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Maryland Democrats Talk Unity After Electoral Slugging Match

Gansler stops short of endorsing Brown

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Maryland Lt. Gov. Anthony Brown and Attorney General Doug Gansler put aside their electoral sparring for a Democratic unity breakfast Wednesday.
Matt Bush/WAMU
Maryland Lt. Gov. Anthony Brown and Attorney General Doug Gansler put aside their electoral sparring for a Democratic unity breakfast Wednesday.

The Maryland Democratic party held a "unity breakfast" on Wednesday in hopes of smoothing over any remaining hard feelings after last month's primary election.

"And now say together: 'We need each other to succeed!'" said Gov. Martin O'Malley, who was there to rally the troops.

The real star attraction, though, was the three Democrats who ran to replace him. Lt. Gov. Anthony Brown won easily, but it came after an especially vicious campaign running against attorney general Doug Gansler. Montgomery County delegate Heather Mizeur finished third.

She attended the first so-called "kiss and make-up" event just two days after the election.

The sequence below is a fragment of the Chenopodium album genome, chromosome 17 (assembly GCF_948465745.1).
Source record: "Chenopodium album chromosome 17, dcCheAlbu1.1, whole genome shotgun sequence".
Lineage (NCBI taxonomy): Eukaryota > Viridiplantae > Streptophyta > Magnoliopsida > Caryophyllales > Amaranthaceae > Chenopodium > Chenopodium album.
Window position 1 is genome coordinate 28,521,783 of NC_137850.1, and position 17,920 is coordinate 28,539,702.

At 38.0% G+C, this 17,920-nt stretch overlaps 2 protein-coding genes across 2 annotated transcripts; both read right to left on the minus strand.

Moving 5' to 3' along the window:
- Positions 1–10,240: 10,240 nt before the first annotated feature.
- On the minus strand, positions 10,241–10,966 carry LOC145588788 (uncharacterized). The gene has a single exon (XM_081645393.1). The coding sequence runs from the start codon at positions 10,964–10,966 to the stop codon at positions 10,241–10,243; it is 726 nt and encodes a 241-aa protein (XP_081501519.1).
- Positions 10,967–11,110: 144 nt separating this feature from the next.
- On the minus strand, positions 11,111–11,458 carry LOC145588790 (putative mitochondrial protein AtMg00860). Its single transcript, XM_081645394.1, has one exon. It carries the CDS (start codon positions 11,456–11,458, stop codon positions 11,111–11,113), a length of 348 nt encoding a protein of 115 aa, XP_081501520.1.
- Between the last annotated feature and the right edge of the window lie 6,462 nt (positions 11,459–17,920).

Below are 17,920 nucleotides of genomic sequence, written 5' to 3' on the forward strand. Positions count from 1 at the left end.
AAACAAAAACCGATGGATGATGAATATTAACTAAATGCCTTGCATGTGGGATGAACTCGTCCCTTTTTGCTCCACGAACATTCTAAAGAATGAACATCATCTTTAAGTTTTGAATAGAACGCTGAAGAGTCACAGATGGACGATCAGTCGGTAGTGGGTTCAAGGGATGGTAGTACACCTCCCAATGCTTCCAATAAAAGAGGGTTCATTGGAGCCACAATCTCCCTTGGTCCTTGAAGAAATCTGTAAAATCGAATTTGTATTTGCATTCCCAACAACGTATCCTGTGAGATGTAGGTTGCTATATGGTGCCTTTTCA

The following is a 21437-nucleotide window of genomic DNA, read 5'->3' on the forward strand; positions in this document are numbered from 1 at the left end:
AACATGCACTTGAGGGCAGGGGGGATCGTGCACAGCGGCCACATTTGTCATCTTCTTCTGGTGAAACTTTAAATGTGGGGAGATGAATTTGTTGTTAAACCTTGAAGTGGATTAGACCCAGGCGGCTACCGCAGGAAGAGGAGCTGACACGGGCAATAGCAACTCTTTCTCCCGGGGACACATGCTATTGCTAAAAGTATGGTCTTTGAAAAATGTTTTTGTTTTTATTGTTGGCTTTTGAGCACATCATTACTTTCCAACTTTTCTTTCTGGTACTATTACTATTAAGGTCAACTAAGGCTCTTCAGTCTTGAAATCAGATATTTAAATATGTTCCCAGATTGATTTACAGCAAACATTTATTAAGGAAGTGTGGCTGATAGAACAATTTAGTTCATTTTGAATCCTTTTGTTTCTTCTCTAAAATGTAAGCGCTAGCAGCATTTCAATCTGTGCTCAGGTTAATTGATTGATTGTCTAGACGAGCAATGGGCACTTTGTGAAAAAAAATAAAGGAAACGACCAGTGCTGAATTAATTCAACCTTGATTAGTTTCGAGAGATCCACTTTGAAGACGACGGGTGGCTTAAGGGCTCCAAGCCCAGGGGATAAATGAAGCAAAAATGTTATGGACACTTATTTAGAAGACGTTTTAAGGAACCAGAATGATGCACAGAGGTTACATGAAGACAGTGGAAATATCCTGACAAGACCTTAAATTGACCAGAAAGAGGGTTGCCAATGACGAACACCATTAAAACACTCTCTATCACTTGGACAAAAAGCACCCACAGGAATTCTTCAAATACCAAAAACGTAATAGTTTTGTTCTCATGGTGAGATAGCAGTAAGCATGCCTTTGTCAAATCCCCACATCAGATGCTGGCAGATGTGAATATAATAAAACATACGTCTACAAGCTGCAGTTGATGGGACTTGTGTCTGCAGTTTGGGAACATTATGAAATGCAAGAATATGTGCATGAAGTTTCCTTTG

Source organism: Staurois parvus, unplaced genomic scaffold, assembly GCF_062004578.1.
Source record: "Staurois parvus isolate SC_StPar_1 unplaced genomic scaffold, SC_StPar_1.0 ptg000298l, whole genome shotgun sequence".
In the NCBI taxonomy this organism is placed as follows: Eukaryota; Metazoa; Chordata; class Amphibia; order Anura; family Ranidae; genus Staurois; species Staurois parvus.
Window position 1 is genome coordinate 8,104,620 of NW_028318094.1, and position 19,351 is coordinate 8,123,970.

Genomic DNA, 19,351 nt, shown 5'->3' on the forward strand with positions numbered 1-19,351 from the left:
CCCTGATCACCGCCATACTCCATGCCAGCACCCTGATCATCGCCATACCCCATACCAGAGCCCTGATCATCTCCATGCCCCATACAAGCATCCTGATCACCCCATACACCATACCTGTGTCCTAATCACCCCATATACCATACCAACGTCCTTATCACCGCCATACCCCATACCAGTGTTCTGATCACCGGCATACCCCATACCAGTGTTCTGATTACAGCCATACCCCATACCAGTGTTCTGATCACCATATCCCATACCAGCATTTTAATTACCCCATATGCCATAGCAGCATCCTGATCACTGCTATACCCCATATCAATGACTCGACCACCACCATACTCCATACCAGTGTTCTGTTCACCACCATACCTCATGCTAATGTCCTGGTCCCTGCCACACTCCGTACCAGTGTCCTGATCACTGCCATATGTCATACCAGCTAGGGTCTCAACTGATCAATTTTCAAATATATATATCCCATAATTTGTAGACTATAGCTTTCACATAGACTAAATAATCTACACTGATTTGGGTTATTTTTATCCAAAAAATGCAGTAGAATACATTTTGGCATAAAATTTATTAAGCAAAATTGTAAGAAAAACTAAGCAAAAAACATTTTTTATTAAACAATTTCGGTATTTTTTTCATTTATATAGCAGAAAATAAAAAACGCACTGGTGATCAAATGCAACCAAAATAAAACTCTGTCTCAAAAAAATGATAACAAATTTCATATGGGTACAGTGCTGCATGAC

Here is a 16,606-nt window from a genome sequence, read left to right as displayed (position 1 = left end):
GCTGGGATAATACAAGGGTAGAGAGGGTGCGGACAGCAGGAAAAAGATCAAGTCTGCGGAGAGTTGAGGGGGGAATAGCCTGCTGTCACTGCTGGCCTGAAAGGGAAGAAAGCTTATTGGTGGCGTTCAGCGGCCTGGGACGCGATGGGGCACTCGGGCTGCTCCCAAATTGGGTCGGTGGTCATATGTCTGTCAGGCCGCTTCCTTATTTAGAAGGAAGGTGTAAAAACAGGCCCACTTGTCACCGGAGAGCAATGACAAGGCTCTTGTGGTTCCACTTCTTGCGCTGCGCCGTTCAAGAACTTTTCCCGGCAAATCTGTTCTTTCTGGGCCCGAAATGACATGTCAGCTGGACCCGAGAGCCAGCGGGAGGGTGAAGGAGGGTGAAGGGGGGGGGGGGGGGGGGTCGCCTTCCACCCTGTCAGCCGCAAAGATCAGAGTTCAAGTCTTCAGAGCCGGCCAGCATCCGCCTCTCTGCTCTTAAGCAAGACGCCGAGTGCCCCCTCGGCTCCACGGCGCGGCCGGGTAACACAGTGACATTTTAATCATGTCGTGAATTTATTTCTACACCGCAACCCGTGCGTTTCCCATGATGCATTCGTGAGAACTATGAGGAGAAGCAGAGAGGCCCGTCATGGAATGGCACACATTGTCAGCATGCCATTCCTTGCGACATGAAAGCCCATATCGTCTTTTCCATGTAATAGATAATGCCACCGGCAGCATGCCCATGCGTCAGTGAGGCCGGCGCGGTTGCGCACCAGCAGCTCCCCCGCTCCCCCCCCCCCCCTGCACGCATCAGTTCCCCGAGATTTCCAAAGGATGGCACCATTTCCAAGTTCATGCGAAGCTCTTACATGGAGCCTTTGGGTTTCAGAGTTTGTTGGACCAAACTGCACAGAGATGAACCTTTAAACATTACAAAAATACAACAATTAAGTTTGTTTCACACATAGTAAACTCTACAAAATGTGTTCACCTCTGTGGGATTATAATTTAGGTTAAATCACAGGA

"I showed up and said I did not have a whole lot of making up to do. I was just there to kiss. So Anthony planted a big one on me," Mizeur said. "I looked over at Deb and Carmen (our wives) and they were looking at each other."

Gansler was not at that event, but he was at the one on Wednesday.

"The lieutenant governor was kind enough to say that no one lost. I mean, I kind of feel like I lost when the votes came in," Gansler said. "Some people prevailed and others didn't. That's that Harvard education."

While there were plenty of jokes, there was not an implicit Gansler endorsement of Brown. The attorney general says he will do that sometime "down the road," but Gansler reassured Democrats he is not going to support Republican nominee Larry Hogan.

"I was a Democrat when I was a little boy. I'll be a Democrat when I die. I believe in Democratic values. And we've got a really good team around the state," he said.

Brown, meanwhile, says the clashes and name-calling of the primary are now in the past.

"No awkwardness. I think we all go into this knowing that these are important public offices in Maryland, and in counties and communities throughout the state. They're hard-fought," Brown said.

All three agreed that despite the huge fundraising and voter registration advantages the Democrats have in Maryland, the party must take November's election seriously or Republicans will win the state's top office. The last time that happened was in 2002, which was also the last time the Democratic nominee was the sitting lieutenant governor.

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